On January 23rd, 2013, the day after Israel elected new members to its Knesset, Jordan held its 17th parliamentary elections. The Jordanian parliament is known as the “Lower House”, and it, in combination with the Senate (or “Upper House”), comprises the National Assembly. These legislative bodies together have challenged consecutive governments from time to time, albeit without challenging the monarchy itself. But their influence is limited, primarily to do the principle enshrined in the “one man, one vote” Election Law of 1993. Because this principle created small sub-districts in which every voter was allowed to vote only for one local representative, it has been argued — quite correctly — that this system reinforced the importance of familial and tribal affiliations while simultaneously crushing what was then a budding national politics and ideology in the wake of the politically liberal 1989 elections. From that day to this, the conservative political and security elite has been able to thwart any attempt — some led by the regime itself — to alter the “one vote” principle and consequently increase the representation of the Palestinian urban center at the expense of the Trans-Jordanian rural periphery (i.e. “tribal” populations).
Despite powerful changes that have begun to take hold in the relationship between the Trans-Jordanian population and the Hashemite regime, and the fact that the last decade has made it clear to the regime that it cannot rely on the overly “tribal” parliaments, the conservative elite remained focused on the Islamist and Palestinian “dangers”, which it sees as only getting worse. The Election Law has changed a couple of times since the beginning of the “Arab Spring”, but most changes were procedural, and not fundamental. Fundamental change would require a shift on the principles mentioned above: in the “one vote” and in the representation of Trans-Jordanians. The last change to the law, which was applied to this latest round of elections, established a 150-seat Parliament, an increase from the earlier 120-seat body. Most of these MPs (108, in fact) were to be elected based on narrow, local considerations — a consequence of the “one man, one vote” principle. Quotas allocated to electoral lists running for the National Constituency (27 seats) and to women (15 seats) made up the remainder of the 150 seats.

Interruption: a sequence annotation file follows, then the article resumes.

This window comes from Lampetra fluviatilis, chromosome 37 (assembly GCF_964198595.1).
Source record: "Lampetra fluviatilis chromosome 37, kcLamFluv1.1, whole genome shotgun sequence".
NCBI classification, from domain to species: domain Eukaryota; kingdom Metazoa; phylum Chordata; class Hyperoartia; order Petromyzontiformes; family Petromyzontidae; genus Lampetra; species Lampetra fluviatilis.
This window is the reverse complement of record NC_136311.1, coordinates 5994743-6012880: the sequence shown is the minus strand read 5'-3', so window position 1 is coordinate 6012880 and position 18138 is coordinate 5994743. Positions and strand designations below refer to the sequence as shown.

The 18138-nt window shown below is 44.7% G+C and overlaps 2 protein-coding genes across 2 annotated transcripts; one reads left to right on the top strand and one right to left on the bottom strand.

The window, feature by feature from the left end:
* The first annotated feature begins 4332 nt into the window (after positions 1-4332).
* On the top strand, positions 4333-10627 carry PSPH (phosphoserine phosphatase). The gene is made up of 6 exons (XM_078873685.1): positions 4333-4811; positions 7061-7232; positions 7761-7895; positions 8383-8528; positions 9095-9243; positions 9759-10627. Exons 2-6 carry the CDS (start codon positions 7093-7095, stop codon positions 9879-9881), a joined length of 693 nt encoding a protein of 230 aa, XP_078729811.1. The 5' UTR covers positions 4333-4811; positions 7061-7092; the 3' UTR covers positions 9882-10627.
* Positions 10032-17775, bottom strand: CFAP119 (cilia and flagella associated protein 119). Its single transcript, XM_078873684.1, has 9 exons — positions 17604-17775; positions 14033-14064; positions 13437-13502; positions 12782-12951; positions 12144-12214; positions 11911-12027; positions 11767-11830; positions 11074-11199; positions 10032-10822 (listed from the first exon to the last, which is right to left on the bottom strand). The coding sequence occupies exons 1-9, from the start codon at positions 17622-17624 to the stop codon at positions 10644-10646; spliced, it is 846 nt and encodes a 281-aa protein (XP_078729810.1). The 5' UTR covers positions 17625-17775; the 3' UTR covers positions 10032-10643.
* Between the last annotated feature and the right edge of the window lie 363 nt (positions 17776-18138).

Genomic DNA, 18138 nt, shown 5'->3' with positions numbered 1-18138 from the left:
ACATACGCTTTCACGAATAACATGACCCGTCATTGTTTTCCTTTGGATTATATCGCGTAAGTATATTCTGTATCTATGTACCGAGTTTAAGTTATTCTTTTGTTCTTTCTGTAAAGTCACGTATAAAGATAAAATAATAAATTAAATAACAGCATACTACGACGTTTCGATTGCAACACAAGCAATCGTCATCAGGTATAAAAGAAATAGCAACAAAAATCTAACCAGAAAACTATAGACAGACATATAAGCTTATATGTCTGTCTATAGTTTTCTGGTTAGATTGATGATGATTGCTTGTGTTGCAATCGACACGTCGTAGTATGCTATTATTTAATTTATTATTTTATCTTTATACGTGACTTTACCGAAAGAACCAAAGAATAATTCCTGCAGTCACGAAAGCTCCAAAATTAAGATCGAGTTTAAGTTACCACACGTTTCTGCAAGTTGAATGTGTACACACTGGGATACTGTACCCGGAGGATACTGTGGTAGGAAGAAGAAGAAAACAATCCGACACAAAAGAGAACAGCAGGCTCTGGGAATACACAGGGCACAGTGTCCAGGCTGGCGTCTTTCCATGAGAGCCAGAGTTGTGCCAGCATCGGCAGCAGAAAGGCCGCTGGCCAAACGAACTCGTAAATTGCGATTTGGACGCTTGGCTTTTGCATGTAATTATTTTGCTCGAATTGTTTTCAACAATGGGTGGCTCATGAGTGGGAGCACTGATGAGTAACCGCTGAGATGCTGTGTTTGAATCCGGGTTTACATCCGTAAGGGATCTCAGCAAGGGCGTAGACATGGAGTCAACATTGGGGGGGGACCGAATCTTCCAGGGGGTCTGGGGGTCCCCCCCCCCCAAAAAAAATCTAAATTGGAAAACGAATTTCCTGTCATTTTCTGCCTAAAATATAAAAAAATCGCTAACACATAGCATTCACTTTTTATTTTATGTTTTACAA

Yet these reforms to the electoral system pale in comparison to the demands made by the opposition to allow no less than half of parliamentary seats to be chosen on the basis of partisan and ideological considerations. The Muslim Brotherhood (MB), represented in the Jordanian parliament by the Islamic Action Front (IAF) and various partiesand political forces, including some segments of the Transjordanian opposition, boycotted the elections. In the last few weeks the Brotherhood has rejected persistent efforts by the regime, through various channels, to persuade the movement to participate in the elections in order to “change the system from within”. The Brotherhood has publically explained that such change is only relevant in democratic countries, whereas in Jordan certain individuals prevent any possibility of change from the get-go. Yet the broader public had more important matters to attend to: electing their kin to take care for their basic needs and demands.